What did you think of the incident and suspension of the Jets’ assistant strength coach — Sal Alosi — sticking out his leg and tripping the Dolphins' Nolan Carroll? —Frank C.
I was watching the game but didn’t notice it until the replay when I looked at it and said, “Did that really just happen?” Countless players and coaches have thought about tripping an opposing player running by but actually doing it? Shameful.
Alosi will receive a suspension for the rest of the season along with a $25,000 fine and not have any interaction with the team. NFL assistant strength coaches earn approximately $100,000, so this discipline will be felt, as it should.
Ironically, the “get back” coach, the person who is always telling players to move back off the sideline, is usually the assistant strength coach. Wouldn't it be interesting if Alosi was the “get back” coach for the Jets!
My thoughts turn to the injured Dolphin, Nolan Carroll. What if the injury ended his season? What if he had playtime or performance incentives in his contract that he could not reach because of the actions of a opposing coach?
Carroll is a fifth-round pick this year who certainly has a “split” contract with a lower salary if he is placed on injured reserve, meaning his $320,000 salary would revert to a $225,000 salary. If he were indeed injured from the trip and placed on IR, would he be made whole? I would think so, whether from Alosi, the Jets or the NFL.
Players assume the financial risk of injury at the hands of other players or even the playing surface. No player, however, assumes the risk of a deliberate act from a coach on the sidelines inserting himself into the action.
What goes into moving a game like the Vikings-Giants? —Kelly R.
It is hard to understand all the logistics involved in what the collapse of the Metrodome roof caused this weekend for the Giants, Vikings and Lions (the hosting team for the Giants-Vikings game).
The Giants, due to the massive snowstorm in Minneapolis, were diverted to Kansas City, where they had to park themselves for four hours before eventually spending the night there.
Can you imagine the Giants travel director calling the Kansas City Airport Marriott and the Detroit Westin, where they stayed on consecutive nights, saying the following: “We are coming to your hotel now and need about 60 rooms, meals for 100, meeting rooms and tight security for our team.” Uh, ok. Giants executives have told me the efforts of these two hotels and their Continental charter personnel were above and beyond the normal level of service.
As for the Vikings, they were on a call with the league office soon after the Metrodome collapse and were wheels-up eight hours later having addressed the logistics they needed.
Some of the other issues involved with the cancellation of the game at the Metrodome are:
- the lost revenue to the Vikings for one of their eight home games, revenue not made up by the game being moved to Detroit;
- the prospect of lost revenue to the Vikings’ upcoming game against the Bears.
- the lost revenue to Metrodome vendors, concessionaires, facility staff, parking lots, security, etc.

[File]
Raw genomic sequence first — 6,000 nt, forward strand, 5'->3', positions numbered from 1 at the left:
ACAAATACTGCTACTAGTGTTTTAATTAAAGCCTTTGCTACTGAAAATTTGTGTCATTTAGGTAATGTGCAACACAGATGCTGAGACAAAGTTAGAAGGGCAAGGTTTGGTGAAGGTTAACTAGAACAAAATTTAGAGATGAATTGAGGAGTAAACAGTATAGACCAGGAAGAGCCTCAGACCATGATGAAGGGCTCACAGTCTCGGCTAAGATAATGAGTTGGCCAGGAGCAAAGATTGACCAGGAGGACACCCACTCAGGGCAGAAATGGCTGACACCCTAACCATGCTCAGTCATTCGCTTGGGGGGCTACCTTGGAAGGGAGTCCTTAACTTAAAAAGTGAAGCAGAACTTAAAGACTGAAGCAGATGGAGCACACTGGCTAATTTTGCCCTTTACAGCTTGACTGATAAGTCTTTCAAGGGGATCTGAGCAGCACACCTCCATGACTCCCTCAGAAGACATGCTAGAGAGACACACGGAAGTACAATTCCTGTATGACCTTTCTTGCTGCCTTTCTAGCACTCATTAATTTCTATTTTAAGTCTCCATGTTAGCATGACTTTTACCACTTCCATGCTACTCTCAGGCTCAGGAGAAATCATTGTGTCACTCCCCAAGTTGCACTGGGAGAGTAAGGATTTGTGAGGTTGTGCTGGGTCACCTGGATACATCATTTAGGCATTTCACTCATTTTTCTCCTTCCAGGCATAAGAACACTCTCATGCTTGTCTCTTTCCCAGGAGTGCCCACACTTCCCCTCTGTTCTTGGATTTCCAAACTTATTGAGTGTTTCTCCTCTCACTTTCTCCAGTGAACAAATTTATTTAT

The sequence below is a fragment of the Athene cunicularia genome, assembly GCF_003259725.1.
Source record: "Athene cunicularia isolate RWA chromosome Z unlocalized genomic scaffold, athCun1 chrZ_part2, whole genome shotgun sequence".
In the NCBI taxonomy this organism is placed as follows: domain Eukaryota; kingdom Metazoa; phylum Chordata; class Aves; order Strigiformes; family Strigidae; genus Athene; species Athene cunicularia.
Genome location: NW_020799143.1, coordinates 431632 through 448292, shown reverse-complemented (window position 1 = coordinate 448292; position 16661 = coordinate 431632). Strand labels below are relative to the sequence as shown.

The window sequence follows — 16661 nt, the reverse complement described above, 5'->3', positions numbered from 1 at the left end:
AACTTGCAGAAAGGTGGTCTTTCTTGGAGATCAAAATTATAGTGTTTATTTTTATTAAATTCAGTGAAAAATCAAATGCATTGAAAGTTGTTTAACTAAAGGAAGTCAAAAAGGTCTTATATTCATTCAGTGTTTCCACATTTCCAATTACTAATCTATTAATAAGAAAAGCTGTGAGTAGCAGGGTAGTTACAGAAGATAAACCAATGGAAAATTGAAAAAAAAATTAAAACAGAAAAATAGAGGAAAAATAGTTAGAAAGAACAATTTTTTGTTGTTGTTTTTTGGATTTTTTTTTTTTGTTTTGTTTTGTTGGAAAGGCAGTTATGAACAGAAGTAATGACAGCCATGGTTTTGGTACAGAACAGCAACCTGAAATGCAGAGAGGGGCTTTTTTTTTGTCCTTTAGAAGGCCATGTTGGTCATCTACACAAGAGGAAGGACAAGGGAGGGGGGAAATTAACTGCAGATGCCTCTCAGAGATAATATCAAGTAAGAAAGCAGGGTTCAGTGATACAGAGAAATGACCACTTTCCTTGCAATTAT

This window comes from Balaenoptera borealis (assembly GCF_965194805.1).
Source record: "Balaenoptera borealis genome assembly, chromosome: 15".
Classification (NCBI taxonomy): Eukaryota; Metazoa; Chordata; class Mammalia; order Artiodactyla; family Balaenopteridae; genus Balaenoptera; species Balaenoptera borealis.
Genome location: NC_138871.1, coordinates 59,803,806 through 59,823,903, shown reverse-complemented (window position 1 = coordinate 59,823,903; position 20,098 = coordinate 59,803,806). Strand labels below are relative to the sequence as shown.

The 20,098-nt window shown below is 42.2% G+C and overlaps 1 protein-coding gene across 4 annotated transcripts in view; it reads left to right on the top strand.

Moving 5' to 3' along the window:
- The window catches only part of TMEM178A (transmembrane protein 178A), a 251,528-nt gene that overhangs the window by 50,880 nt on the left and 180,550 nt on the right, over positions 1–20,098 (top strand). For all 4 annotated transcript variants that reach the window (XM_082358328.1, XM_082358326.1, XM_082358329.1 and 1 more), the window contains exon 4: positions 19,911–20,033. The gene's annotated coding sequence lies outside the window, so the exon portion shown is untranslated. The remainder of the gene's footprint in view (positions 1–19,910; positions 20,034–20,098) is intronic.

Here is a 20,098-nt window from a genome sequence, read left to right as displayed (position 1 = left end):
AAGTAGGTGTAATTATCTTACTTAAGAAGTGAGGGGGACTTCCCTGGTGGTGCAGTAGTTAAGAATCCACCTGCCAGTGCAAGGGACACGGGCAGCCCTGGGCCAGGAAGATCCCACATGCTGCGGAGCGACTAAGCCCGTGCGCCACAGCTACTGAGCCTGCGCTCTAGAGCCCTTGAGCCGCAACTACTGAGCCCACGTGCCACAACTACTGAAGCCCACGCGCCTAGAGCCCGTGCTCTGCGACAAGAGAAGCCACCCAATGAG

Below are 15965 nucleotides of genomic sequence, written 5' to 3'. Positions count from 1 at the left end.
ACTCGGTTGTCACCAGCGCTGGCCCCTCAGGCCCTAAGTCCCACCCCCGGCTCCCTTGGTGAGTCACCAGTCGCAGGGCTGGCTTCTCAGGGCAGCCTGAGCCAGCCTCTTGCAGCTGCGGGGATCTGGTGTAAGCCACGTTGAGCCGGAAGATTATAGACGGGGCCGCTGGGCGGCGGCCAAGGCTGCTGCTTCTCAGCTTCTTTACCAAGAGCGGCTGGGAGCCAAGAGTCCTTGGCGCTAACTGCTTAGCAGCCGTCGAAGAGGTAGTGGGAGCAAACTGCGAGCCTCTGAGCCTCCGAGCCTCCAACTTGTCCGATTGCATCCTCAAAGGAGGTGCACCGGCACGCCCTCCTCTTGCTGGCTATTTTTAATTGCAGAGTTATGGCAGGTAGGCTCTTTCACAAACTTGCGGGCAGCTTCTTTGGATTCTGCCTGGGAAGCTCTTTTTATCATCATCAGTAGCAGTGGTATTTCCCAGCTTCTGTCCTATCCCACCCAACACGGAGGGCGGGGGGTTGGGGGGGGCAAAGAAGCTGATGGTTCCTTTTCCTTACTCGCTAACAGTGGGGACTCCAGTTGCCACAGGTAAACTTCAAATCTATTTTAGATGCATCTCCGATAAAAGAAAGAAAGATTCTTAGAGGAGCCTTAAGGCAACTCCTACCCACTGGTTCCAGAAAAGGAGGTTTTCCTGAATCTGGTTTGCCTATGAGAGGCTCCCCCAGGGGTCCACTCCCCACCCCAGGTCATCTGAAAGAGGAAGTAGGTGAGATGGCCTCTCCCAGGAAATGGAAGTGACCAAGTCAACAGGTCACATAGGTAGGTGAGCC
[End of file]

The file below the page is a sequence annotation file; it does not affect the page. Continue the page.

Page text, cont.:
- the loss of home-field advantage for the Vikings at one of the loudest venues in all of sports.
- the expense of the Vikings travelling for a “home game”: flights, hotel, food, meeting rooms, busses, etc.
- the expense of the Giants unscheduled hotel stays in Kansas City, Detroit and additional charter time on their Continental charter plane.
- the playing of the game a day later than scheduled for the Giants, giving them less time to prepare for the biggest game of their season, against the Eagles.
There were also rare intersections of teams. While the Giants cooled their heels in the Kansas City airport, they watched the Chiefs board their charter to San Diego. And while the rival Packers were on their way out of Detroit, the Vikings were arriving to play in the same facility the next day.
The ripple effect of the roof collapse of the Metrodome is large, certainly larger even than what is mentioned above. Vikings ownership has another card to play with the Minnesota legislature in its drive for public funding of a new stadium. They will now certainly have more support from the Giants and the NFL.
Weren’t the Chiefs, who have just given new deals to Derrick Johnson and Jamaal Charles, one of the lowest paying teams in the NFL this year? —Ed G.
They were, and having success with that low payroll.
This unique year has proven that the key fact about a Cap is not its ceiling – the upper limit – but its floor, the threshold for spending a team must exceed. A number of teams have made this a “recovery year”, spending less on player payroll and getting ready for the next system, whenever that may be.
Teams that have spent well below the last “minimum” from 2009, $108 million, include teams doing well – Chiefs, Jaguars, Buccaneers – as well as teams not doing well – Broncos, Cardinals, Bills, Panthers.
Buoyed by their success, the Chiefs have now extended two core players: running back Jamaal Charles and linebacker Derrick Johnson. Between the two of them, the Chiefs have committed a potential $70 million of total value (although that is highly unlikely) and a reported $28 million of guaranteed money ($15 million to Johnson, $13 million to Charles). While most teams are standing pat in the face of the expiration of the CBA in a couple months, the conservative Chiefs are opening up the checkbook. Maybe it's the holiday cheer.
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